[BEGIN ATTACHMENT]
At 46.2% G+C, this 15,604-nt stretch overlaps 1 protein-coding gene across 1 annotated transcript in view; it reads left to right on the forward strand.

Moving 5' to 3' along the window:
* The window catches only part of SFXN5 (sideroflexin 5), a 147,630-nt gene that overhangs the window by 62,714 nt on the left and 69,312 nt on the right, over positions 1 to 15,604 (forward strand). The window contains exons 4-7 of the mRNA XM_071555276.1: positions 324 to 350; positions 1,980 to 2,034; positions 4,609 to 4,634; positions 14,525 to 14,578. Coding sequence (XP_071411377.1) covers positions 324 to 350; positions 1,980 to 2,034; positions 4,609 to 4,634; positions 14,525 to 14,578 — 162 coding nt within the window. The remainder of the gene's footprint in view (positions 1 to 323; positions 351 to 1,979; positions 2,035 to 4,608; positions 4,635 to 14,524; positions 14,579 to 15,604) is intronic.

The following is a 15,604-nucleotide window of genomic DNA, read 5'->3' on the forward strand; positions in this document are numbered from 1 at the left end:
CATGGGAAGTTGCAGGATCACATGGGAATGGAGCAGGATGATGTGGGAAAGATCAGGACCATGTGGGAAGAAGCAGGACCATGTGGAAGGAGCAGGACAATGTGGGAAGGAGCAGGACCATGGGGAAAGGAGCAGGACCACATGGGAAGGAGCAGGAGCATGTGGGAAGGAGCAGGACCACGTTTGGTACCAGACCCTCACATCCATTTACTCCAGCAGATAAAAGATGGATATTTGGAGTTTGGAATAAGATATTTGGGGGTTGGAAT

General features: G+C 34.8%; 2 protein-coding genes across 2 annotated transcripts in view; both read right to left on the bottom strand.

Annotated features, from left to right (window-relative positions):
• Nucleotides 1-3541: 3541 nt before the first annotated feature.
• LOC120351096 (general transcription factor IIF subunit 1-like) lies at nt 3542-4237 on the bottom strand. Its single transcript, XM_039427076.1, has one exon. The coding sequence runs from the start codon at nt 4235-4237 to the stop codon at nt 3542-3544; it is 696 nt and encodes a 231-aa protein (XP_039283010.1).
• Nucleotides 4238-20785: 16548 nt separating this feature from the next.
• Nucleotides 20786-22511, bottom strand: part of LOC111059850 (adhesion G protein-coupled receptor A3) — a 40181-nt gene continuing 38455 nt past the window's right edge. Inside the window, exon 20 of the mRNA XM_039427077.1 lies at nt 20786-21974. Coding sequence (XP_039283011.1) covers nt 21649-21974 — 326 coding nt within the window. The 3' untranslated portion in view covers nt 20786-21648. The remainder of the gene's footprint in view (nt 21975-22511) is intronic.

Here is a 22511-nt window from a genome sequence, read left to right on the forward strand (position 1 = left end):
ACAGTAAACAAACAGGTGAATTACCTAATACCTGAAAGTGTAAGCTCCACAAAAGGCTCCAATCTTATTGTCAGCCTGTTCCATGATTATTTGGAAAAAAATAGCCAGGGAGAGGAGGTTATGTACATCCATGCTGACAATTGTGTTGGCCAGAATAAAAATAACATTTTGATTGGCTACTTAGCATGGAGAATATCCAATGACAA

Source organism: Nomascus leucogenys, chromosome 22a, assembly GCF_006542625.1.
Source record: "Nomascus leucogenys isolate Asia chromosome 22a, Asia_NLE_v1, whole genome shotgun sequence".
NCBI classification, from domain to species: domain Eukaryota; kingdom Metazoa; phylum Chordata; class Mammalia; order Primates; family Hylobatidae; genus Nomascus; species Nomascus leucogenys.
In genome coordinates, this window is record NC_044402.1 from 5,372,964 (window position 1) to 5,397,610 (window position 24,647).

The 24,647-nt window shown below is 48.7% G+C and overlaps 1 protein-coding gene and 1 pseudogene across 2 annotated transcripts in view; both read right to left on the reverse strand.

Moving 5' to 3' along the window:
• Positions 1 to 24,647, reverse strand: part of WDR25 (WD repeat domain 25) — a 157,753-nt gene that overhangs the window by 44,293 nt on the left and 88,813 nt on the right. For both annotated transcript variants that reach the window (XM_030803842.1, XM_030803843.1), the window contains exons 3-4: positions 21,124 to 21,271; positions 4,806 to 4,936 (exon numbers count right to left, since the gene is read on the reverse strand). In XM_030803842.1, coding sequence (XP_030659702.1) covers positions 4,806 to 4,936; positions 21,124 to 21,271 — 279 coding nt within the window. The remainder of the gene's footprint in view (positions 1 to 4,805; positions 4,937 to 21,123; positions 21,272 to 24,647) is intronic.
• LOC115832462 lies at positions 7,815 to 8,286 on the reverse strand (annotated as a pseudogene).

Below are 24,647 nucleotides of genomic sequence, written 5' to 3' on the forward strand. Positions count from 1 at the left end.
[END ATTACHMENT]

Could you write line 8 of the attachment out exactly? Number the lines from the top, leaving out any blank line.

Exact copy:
• Nucleotides 1-3541: 3541 nt before the first annotated feature.